How familiar are you with the Friends tradition? Founder George Fox (and his successors) has some rather strong arguments against sacramentality of any kind, deeply rooted in the biblical narrative, mystical experience, and the current events of Fox’s day. I feel ambivalent about those arguments, but they could (nonetheless) be applied quite strongly toward RO. In my Postmodernism & Theology class this summer, I read some RO material, and found it fascinating. But I also wondered if, at the end of the day, the power of ancient tradition for RO folks was simply that it was ancient and traditional, and thus located its gravity in its being counter to the contemporary culture that it’s opposing. While I’m no inherent friend of the zeitgeist, I don’t have immediate affinity for the old, either. Early Friends emphasis on the newness of the New Covenant, and its ‘down and in’ nature (over and against an external, ritual-observing trend in most institutionalized Christianity) is what drew me to Quakerism nearly a decade ago – to say nothing of my house church tendencies. : )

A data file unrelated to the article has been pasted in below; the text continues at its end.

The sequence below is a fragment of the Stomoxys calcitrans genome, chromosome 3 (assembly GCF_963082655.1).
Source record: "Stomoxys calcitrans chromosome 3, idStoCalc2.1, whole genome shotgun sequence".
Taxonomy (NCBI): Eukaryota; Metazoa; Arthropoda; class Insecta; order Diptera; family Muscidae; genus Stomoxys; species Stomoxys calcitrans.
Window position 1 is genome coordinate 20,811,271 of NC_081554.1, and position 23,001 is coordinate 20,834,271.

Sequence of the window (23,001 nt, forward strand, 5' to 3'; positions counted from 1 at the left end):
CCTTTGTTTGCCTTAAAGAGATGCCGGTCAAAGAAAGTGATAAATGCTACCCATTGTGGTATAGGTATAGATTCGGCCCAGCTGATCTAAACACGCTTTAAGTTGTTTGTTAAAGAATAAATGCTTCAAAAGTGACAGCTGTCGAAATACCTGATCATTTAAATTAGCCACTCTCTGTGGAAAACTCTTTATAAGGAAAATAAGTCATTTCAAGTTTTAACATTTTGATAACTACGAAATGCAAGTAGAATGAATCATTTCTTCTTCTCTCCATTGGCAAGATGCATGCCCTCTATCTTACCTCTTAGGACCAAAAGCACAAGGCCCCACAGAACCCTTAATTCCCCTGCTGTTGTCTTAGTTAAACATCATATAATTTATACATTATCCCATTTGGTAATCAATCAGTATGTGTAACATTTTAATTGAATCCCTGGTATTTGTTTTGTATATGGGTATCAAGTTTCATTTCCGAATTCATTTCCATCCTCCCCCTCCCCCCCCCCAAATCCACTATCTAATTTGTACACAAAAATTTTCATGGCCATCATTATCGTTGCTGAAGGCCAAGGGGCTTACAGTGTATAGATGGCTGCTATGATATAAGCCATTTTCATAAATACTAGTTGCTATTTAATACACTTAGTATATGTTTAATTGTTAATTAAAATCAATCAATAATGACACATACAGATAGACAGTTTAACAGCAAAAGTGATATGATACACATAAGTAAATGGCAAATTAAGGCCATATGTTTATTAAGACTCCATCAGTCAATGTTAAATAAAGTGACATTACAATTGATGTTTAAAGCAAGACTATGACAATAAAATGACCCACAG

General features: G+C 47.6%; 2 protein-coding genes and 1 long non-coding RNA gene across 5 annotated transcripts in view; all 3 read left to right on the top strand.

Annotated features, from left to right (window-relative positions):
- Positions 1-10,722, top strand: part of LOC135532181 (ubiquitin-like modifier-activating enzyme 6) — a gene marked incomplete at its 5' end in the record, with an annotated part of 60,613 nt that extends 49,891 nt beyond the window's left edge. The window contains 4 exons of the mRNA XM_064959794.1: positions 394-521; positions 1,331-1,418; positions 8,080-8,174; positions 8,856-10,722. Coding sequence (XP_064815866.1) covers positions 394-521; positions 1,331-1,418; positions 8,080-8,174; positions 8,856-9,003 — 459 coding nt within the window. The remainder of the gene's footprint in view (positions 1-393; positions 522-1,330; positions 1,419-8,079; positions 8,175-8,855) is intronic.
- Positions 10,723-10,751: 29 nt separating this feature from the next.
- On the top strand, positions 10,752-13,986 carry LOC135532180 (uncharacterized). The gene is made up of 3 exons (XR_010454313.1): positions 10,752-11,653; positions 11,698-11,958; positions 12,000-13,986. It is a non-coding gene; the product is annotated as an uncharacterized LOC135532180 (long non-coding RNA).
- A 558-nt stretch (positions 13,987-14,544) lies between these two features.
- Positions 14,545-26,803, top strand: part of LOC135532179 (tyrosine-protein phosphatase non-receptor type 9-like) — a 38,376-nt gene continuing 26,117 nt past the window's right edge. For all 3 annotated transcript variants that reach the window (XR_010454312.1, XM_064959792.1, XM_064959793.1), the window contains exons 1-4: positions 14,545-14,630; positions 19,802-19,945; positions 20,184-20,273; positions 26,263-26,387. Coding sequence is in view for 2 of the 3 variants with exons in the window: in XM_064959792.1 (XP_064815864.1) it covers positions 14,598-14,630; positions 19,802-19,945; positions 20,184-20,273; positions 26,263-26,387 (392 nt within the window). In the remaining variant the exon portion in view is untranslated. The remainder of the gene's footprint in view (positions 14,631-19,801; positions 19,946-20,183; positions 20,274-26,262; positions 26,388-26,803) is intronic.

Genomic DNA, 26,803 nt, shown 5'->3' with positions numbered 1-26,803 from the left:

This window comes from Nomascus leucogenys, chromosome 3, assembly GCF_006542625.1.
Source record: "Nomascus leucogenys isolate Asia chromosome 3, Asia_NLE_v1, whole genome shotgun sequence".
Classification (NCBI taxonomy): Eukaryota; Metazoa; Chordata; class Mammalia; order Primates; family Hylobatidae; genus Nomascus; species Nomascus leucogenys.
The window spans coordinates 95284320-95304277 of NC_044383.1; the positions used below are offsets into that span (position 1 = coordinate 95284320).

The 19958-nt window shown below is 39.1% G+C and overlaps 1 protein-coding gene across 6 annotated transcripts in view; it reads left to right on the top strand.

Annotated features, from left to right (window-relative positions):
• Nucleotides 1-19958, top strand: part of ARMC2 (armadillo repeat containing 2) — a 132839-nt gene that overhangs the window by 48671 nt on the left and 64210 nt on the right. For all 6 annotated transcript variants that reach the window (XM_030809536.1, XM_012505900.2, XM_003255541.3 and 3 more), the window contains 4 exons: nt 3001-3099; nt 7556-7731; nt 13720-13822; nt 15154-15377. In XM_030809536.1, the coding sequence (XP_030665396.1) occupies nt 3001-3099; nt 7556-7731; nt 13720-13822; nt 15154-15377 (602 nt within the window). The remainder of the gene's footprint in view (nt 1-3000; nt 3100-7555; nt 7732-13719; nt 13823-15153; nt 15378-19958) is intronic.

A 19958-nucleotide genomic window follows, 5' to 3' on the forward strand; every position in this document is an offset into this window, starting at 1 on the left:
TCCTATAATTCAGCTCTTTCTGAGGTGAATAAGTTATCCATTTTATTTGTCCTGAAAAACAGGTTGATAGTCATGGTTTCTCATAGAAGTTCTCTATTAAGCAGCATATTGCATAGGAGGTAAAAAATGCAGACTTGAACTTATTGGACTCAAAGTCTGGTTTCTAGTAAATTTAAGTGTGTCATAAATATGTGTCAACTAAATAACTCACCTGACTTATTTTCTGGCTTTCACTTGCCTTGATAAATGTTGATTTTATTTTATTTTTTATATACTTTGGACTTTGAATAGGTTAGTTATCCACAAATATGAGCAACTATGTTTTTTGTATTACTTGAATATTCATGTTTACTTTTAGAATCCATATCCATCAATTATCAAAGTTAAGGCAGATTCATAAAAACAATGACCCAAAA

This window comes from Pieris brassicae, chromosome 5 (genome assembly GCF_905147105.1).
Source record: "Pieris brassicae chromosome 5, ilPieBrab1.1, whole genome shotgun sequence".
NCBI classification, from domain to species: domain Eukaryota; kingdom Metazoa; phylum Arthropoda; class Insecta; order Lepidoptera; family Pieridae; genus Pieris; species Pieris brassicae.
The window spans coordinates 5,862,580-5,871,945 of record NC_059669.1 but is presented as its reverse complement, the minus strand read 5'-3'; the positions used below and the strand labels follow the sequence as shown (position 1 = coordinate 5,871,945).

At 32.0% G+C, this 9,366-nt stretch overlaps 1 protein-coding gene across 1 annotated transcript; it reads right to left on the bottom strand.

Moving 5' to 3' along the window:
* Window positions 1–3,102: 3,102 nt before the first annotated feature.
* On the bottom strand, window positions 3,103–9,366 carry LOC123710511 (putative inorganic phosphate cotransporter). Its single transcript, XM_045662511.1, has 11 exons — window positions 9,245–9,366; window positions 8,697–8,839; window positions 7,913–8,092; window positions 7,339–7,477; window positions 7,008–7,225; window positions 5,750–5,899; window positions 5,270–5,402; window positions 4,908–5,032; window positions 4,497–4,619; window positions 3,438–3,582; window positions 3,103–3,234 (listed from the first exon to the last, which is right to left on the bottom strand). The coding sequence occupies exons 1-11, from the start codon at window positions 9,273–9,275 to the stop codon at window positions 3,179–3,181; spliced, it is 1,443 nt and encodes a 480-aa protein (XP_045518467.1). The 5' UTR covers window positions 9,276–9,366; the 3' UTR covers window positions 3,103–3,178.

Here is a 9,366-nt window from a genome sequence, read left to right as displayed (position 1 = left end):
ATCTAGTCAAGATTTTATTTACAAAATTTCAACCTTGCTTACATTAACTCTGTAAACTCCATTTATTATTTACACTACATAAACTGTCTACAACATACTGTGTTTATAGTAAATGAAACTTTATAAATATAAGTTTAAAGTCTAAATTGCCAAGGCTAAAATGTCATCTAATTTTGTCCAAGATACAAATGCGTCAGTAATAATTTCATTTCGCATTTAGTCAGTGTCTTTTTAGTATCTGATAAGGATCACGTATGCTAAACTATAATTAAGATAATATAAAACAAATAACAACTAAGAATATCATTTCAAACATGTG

My ambivalence lies in how the spiritual/mystical can sometimes become gnostic and matter-hating, and in the fact that we’re always creating ritual and tradition as sure as we create culture – whether we ‘want’ to or not. And that it might be better to acknowledge it than deny it.

    Nonetheless, my question remains – for friends and followers of God in the way of Jesus, what is our relationship to history, culture, and the culture(s) of faith we create?

    Sorry if my comment about how RO would be into Odin if they were born into ancient Norse culture was offensive! I appreciate Cavanaugh, et al…even if I have a funny way of showing it. : )

  5. “…what in particular helped you reframe Christianity if you don’t mind me asking?”